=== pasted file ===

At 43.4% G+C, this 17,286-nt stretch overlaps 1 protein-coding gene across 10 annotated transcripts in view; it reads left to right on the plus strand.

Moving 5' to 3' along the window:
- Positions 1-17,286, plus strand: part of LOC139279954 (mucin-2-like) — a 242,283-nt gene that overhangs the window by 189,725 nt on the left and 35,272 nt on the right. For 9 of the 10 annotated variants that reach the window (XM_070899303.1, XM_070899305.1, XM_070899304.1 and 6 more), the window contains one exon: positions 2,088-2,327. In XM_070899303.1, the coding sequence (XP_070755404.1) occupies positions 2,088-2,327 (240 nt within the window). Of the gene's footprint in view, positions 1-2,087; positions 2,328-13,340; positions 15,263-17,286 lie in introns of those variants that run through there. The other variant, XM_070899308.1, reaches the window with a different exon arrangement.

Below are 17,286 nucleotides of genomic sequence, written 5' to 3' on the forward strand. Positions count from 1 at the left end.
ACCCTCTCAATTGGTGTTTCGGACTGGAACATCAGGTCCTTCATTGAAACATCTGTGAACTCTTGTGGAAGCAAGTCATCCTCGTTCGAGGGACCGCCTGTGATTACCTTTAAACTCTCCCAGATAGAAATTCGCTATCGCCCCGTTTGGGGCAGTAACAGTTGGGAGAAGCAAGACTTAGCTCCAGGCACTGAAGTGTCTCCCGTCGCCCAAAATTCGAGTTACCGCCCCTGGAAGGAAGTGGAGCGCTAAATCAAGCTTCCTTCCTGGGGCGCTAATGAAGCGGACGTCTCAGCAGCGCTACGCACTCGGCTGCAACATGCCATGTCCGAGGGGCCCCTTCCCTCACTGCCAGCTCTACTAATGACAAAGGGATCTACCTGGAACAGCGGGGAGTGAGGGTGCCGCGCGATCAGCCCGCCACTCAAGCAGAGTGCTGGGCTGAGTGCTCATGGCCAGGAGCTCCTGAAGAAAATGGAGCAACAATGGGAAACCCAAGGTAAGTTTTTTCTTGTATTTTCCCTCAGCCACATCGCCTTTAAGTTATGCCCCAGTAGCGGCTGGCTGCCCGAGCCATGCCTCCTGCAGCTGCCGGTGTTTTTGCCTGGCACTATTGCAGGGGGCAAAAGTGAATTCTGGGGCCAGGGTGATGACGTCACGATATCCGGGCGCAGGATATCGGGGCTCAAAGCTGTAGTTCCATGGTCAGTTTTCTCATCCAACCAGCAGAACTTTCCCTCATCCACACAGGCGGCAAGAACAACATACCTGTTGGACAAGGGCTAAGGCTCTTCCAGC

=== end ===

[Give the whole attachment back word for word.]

At 43.4% G+C, this 17,286-nt stretch overlaps 1 protein-coding gene across 10 annotated transcripts in view; it reads left to right on the plus strand.

Moving 5' to 3' along the window:
- Positions 1-17,286, plus strand: part of LOC139279954 (mucin-2-like) — a 242,283-nt gene that overhangs the window by 189,725 nt on the left and 35,272 nt on the right. For 9 of the 10 annotated variants that reach the window (XM_070899303.1, XM_070899305.1, XM_070899304.1 and 6 more), the window contains one exon: positions 2,088-2,327. In XM_070899303.1, the coding sequence (XP_070755404.1) occupies positions 2,088-2,327 (240 nt within the window). Of the gene's footprint in view, positions 1-2,087; positions 2,328-13,340; positions 15,263-17,286 lie in introns of those variants that run through there. The other variant, XM_070899308.1, reaches the window with a different exon arrangement.

Below are 17,286 nucleotides of genomic sequence, written 5' to 3' on the forward strand. Positions count from 1 at the left end.
ACCCTCTCAATTGGTGTTTCGGACTGGAACATCAGGTCCTTCATTGAAACATCTGTGAACTCTTGTGGAAGCAAGTCATCCTCGTTCGAGGGACCGCCTGTGATTACCTTTAAACTCTCCCAGATAGAAATTCGCTATCGCCCCGTTTGGGGCAGTAACAGTTGGGAGAAGCAAGACTTAGCTCCAGGCACTGAAGTGTCTCCCGTCGCCCAAAATTCGAGTTACCGCCCCTGGAAGGAAGTGGAGCGCTAAATCAAGCTTCCTTCCTGGGGCGCTAATGAAGCGGACGTCTCAGCAGCGCTACGCACTCGGCTGCAACATGCCATGTCCGAGGGGCCCCTTCCCTCACTGCCAGCTCTACTAATGACAAAGGGATCTACCTGGAACAGCGGGGAGTGAGGGTGCCGCGCGATCAGCCCGCCACTCAAGCAGAGTGCTGGGCTGAGTGCTCATGGCCAGGAGCTCCTGAAGAAAATGGAGCAACAATGGGAAACCCAAGGTAAGTTTTTTCTTGTATTTTCCCTCAGCCACATCGCCTTTAAGTTATGCCCCAGTAGCGGCTGGCTGCCCGAGCCATGCCTCCTGCAGCTGCCGGTGTTTTTGCCTGGCACTATTGCAGGGGGCAAAAGTGAATTCTGGGGCCAGGGTGATGACGTCACGATATCCGGGCGCAGGATATCGGGGCTCAAAGCTGTAGTTCCATGGTCAGTTTTCTCATCCAACCAGCAGAACTTTCCCTCATCCACACAGGCGGCAAGAACAACATACCTGTTGGACAAGGGCTAAGGCTCTTCCAGC